- Slides: 28
Culture and Mental Illness
What is Mental Illness? § Actually, the preferred term is Psychological Disorder. The problem with using Mental illness is that it implies a medical disorder which is not the case. § A Psychological Disorder is defined as any psychological dysfunction associated with distress or impairment in functioning that is not typical or culturally expected.
What Constitutes Abnormality? § Defining Abnormality § Statistical approach-define behavior as abnormal because its occurrence is rare or infrequent. § Problem: Not all rare behavior is abnormal. § Whether an individual’s behavior is associated with impairment or inefficiency, deviance, or subjective distress. § Problem: Using Social Norms.
Most Common Types of Psychological Disorders Depression § Depression is a mood disorder characterized by feelings of extreme sadness and dejection – more than just the feeling of sadness; we all experience at times! § Depression is one of the most common mental disorders. Roughly from 15% to 25% will experience depression at some time in their life.
Psychological Disorders (cont. ) Bipolar Disorder § Bipolar disorder, like depression, is a mood disorder. It is a new name for what used to be called manic depression. Bipolar disorder affects the functioning of the brain, causing exaggerated swings of mood from being high, over-excited and self-important to feeling extremely low and helpless, and having difficulty in making decisions.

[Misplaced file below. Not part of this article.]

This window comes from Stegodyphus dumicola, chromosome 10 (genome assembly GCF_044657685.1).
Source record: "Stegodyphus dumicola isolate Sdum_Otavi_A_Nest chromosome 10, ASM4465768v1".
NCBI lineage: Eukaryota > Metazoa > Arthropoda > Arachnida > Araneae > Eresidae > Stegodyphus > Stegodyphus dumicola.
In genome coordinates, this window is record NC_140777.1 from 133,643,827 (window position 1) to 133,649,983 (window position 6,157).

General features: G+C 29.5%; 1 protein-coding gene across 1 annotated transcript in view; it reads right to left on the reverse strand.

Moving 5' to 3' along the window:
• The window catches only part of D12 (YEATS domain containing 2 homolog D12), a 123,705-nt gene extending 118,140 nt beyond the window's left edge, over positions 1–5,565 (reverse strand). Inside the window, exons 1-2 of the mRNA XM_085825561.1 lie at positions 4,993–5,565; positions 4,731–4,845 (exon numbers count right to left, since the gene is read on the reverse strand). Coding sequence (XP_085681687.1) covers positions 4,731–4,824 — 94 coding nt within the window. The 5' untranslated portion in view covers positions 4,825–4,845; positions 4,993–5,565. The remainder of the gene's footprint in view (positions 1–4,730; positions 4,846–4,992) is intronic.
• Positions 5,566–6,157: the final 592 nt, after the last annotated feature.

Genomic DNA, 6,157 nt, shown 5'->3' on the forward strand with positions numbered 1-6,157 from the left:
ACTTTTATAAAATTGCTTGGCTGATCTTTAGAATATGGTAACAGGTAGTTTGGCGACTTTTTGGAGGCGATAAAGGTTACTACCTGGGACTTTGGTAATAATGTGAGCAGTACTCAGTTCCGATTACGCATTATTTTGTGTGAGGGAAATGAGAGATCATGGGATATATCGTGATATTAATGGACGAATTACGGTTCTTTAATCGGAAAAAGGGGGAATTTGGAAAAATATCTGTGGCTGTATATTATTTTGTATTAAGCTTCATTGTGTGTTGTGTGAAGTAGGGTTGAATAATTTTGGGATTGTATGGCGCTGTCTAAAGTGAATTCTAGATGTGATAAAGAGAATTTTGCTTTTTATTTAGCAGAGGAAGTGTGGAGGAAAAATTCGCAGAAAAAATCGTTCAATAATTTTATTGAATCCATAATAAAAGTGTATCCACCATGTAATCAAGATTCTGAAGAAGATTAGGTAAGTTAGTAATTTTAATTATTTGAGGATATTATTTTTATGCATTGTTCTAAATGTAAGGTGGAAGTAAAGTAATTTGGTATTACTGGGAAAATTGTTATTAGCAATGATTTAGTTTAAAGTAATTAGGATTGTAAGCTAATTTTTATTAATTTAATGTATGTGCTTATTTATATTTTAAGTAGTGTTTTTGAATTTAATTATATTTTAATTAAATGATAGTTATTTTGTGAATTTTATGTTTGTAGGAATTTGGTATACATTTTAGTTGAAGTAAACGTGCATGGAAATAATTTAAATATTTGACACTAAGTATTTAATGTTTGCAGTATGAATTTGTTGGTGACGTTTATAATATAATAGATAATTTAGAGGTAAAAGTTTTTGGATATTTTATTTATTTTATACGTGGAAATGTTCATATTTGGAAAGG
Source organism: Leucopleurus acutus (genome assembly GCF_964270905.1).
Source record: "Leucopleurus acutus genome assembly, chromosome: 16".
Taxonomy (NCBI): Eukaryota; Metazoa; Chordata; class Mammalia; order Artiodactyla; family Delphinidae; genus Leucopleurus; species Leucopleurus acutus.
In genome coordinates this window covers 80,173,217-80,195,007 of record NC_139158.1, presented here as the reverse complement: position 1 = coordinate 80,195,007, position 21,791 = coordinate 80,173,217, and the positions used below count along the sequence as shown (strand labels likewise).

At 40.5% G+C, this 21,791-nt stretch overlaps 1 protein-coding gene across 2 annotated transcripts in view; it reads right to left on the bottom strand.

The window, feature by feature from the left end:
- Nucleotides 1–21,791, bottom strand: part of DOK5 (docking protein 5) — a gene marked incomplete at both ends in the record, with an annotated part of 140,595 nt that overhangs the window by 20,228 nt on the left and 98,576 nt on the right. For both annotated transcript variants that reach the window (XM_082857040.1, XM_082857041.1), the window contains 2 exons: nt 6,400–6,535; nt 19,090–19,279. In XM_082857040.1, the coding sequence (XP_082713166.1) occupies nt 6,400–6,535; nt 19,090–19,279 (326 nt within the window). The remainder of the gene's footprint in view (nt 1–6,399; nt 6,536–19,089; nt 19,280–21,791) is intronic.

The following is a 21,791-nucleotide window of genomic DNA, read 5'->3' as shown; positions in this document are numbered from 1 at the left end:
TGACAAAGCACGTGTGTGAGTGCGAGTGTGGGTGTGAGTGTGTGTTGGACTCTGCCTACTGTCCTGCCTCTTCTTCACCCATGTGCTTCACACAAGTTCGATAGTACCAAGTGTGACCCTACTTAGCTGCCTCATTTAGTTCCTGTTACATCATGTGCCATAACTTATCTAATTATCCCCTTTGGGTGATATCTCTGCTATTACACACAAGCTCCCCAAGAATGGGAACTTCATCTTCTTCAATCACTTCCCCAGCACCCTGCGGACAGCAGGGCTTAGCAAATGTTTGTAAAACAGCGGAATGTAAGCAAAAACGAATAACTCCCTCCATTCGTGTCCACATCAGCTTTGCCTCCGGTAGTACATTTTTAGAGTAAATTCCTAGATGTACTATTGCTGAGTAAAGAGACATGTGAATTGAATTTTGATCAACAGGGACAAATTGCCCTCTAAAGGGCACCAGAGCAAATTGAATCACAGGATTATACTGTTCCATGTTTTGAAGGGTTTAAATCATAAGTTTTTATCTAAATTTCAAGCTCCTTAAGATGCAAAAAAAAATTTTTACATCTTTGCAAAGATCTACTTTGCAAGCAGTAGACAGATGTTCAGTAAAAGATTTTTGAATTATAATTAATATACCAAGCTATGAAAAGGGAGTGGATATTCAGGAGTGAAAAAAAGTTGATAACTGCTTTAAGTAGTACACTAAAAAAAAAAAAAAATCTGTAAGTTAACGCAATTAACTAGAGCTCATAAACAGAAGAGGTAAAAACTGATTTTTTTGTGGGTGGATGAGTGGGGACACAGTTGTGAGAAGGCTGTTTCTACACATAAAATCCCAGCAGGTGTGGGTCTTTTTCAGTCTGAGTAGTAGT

Psychological Disorders (cont. ) Anxiety § Anxiety disorders, of which there are several types, have in common an intense and paralyzing sense of fear or a sustained pattern of worrying when there is no real danger or threat.
Psychological Disorders (cont. ) § Anxiety disorders include: 1) panic disorders 2) phobias 3) obsessive-compulsive disorder (OCD) 4) post traumatic stress disorder PTSD)
Psychological Disorders (cont. ) Schizophrenia § Schizophrenia interferes with the mental functioning of a person and limits our ability to think, feel and act. § Symptoms include: - delusions, - phobias, - hallucinations and - confused thinking.
Psychological Disorders (cont. ) An alarming fact: Approximately one in a hundred people (1%) will develop schizophrenia. Some may experience only one or more brief episodes, while for others, it remains a life-long condition.
Psychological Disorders (cont. ) Eating Disorder § Anorexia and bulimia are the two most recognized and serious eating disorders. Each involves having a preoccupation with control over eating, body weight and food. People with anorexia are determined to control the amount of food they eat, while people with bulimia tend to feel out of control where food is concerned.
What’s the Role of Culture? § Two points of view: 1. Culture and psycho-pathology are inseparable— abnormal behaviors can only be understood within the cultural context in which they occur. § This perspective is called CULTURAL RELATIVISM
Culture’s Role? 2. Basic psychological disorders are present in all cultures. (universality argument) Culture, however, plays a role in determining the exact behavioral and contextual manifestation